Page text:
When you work, the government takes some money from your pay cheques (and from your employer) and puts it into the Canada Pension Plan (CPP). If you are self-employed, you have to pay money into the plan when you pay your income tax.
The plan pays a retirement pension to partially replace your income from working once you retire. The amount of your pension depends on how much you contributed to the plan. The CPP retirement pension is separate from your Old Age Security pension.
The CPP also provides benefits when contributors become disabled or die.
The standard age to start receiving your CPP retirement pension is 65. But you can take a reduced pension as early as age 60.
Your CPP retirement pension does not start automatically. You must apply for it. You can do so online at canada.ca/cpp or at a Service Canada office. You can find their office locations at servicecanada.gc.ca.
Older adults who continue working after age 65 are eligible for the same employment insurance benefits as other workers in Canada.
EI, as it’s often called, provides benefits if you lose your job through no fault of your own (for example, due to shortage of work or seasonal layoffs) and can’t find a job.
Employment insurance also provides sickness benefits if you can’t work because of sickness or injury, as well as benefits to help caregivers take time away from work to care for family members who are ill or injured.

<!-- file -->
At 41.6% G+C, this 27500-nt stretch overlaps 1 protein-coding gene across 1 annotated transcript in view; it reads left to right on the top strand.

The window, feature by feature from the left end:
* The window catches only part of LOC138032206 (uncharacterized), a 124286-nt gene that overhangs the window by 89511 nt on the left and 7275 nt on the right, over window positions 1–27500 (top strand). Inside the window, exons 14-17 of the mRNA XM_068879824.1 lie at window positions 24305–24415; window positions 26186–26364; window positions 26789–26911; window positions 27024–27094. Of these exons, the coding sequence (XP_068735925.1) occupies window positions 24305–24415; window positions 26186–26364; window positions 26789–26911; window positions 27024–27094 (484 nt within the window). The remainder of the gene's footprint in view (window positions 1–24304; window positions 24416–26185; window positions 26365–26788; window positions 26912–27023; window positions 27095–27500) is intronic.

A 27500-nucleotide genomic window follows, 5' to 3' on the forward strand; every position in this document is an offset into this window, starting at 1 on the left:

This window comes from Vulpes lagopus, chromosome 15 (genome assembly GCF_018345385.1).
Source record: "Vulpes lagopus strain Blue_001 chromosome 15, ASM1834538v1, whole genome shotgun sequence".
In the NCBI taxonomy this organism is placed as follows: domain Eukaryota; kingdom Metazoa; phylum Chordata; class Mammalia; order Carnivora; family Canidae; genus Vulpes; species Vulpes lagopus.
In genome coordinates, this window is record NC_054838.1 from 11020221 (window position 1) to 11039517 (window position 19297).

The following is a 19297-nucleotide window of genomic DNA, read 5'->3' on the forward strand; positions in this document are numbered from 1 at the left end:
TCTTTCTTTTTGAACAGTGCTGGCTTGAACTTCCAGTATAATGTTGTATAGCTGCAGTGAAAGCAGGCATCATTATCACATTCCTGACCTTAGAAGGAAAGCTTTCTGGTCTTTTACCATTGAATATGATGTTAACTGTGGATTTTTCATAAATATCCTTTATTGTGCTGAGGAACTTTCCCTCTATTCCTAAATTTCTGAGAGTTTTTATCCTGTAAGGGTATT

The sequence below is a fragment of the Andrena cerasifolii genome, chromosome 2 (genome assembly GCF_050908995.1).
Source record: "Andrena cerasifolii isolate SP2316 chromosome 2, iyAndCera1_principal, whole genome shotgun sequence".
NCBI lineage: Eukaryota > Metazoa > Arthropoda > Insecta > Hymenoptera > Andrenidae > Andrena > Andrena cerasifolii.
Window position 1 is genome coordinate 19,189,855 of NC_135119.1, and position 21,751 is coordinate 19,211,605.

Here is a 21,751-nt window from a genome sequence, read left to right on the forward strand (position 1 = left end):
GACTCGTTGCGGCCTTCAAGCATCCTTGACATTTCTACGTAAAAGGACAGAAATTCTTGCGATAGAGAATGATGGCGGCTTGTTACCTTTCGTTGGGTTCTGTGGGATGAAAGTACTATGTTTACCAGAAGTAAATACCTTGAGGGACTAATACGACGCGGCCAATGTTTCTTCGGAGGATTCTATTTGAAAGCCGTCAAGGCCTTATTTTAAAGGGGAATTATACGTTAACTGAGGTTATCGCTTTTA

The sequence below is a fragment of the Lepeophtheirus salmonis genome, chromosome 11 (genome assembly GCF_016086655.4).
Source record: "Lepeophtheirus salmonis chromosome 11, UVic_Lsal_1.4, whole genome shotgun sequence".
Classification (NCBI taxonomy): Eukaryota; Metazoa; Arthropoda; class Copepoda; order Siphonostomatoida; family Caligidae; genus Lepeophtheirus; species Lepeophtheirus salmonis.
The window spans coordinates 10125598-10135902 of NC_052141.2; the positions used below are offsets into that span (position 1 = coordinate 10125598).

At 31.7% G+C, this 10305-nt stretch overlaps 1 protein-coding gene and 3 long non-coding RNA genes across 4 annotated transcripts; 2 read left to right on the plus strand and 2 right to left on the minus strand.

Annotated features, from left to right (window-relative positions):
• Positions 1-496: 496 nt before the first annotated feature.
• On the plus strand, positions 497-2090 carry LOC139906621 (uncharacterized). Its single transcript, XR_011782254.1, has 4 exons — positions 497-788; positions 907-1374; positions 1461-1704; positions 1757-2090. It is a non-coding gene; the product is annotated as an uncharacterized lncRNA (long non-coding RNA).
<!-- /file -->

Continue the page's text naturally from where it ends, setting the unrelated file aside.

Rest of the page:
Managing your money
Joint bank accounts
A joint bank account is held by two or more people. Any person whose name is on the joint bank account can put money into the bank account and take money out of it.
Sometimes people put their bank account into joint names with a trusted relative or friend so the other person can help with banking, shopping, and taking out cash for spending. But any person named on the account can use all of the funds as their own and take out all the money. This is a downside of joint accounts.
An option to lower the risk is to open a second, smaller bank account. You can ask your bank to regularly move funds from your main account into the second account to pay for what you need each month. You can tell the person who is helping you with banking and shopping that they can withdraw money from this account but not the main account. The main account stays in your name only.